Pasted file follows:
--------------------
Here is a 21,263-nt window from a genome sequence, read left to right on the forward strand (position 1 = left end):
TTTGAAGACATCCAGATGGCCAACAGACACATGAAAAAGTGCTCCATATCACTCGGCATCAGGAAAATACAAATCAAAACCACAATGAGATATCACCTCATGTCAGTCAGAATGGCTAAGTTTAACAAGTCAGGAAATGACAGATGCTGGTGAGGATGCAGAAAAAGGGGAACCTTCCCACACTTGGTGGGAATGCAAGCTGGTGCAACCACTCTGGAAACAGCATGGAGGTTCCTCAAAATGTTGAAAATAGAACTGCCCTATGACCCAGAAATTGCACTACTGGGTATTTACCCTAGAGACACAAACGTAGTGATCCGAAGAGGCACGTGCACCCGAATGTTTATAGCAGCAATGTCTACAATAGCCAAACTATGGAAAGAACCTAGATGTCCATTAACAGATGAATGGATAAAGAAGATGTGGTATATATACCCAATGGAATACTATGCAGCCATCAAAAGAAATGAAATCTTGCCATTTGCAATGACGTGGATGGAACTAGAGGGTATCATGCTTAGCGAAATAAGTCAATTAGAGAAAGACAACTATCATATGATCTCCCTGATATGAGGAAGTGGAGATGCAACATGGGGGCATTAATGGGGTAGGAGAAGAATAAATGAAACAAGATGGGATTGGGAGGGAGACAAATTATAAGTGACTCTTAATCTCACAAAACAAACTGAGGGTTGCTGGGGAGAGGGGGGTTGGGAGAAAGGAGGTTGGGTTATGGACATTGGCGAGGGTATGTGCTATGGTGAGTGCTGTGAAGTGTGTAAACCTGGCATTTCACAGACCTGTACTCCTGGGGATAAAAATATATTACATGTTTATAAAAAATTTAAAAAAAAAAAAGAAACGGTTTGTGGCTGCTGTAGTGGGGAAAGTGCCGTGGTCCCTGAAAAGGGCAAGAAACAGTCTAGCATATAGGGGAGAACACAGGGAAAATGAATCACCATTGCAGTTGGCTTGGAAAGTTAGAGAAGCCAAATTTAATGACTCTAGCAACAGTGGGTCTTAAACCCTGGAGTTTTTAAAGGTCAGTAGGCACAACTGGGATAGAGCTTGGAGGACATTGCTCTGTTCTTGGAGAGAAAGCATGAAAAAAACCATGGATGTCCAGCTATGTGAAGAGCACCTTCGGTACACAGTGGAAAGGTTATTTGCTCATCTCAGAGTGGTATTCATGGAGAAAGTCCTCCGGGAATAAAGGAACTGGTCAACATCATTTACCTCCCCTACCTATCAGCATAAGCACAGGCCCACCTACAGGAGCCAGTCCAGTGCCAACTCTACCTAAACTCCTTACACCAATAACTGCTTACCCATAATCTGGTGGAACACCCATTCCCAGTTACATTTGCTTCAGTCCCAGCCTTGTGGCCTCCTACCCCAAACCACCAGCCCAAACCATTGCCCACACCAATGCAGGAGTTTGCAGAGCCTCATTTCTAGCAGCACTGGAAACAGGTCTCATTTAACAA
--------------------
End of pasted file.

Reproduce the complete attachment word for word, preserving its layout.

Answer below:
Here is a 21,263-nt window from a genome sequence, read left to right on the forward strand (position 1 = left end):
TTTGAAGACATCCAGATGGCCAACAGACACATGAAAAAGTGCTCCATATCACTCGGCATCAGGAAAATACAAATCAAAACCACAATGAGATATCACCTCATGTCAGTCAGAATGGCTAAGTTTAACAAGTCAGGAAATGACAGATGCTGGTGAGGATGCAGAAAAAGGGGAACCTTCCCACACTTGGTGGGAATGCAAGCTGGTGCAACCACTCTGGAAACAGCATGGAGGTTCCTCAAAATGTTGAAAATAGAACTGCCCTATGACCCAGAAATTGCACTACTGGGTATTTACCCTAGAGACACAAACGTAGTGATCCGAAGAGGCACGTGCACCCGAATGTTTATAGCAGCAATGTCTACAATAGCCAAACTATGGAAAGAACCTAGATGTCCATTAACAGATGAATGGATAAAGAAGATGTGGTATATATACCCAATGGAATACTATGCAGCCATCAAAAGAAATGAAATCTTGCCATTTGCAATGACGTGGATGGAACTAGAGGGTATCATGCTTAGCGAAATAAGTCAATTAGAGAAAGACAACTATCATATGATCTCCCTGATATGAGGAAGTGGAGATGCAACATGGGGGCATTAATGGGGTAGGAGAAGAATAAATGAAACAAGATGGGATTGGGAGGGAGACAAATTATAAGTGACTCTTAATCTCACAAAACAAACTGAGGGTTGCTGGGGAGAGGGGGGTTGGGAGAAAGGAGGTTGGGTTATGGACATTGGCGAGGGTATGTGCTATGGTGAGTGCTGTGAAGTGTGTAAACCTGGCATTTCACAGACCTGTACTCCTGGGGATAAAAATATATTACATGTTTATAAAAAATTTAAAAAAAAAAAAGAAACGGTTTGTGGCTGCTGTAGTGGGGAAAGTGCCGTGGTCCCTGAAAAGGGCAAGAAACAGTCTAGCATATAGGGGAGAACACAGGGAAAATGAATCACCATTGCAGTTGGCTTGGAAAGTTAGAGAAGCCAAATTTAATGACTCTAGCAACAGTGGGTCTTAAACCCTGGAGTTTTTAAAGGTCAGTAGGCACAACTGGGATAGAGCTTGGAGGACATTGCTCTGTTCTTGGAGAGAAAGCATGAAAAAAACCATGGATGTCCAGCTATGTGAAGAGCACCTTCGGTACACAGTGGAAAGGTTATTTGCTCATCTCAGAGTGGTATTCATGGAGAAAGTCCTCCGGGAATAAAGGAACTGGTCAACATCATTTACCTCCCCTACCTATCAGCATAAGCACAGGCCCACCTACAGGAGCCAGTCCAGTGCCAACTCTACCTAAACTCCTTACACCAATAACTGCTTACCCATAATCTGGTGGAACACCCATTCCCAGTTACATTTGCTTCAGTCCCAGCCTTGTGGCCTCCTACCCCAAACCACCAGCCCAAACCATTGCCCACACCAATGCAGGAGTTTGCAGAGCCTCATTTCTAGCAGCACTGGAAACAGGTCTCATTTAACAA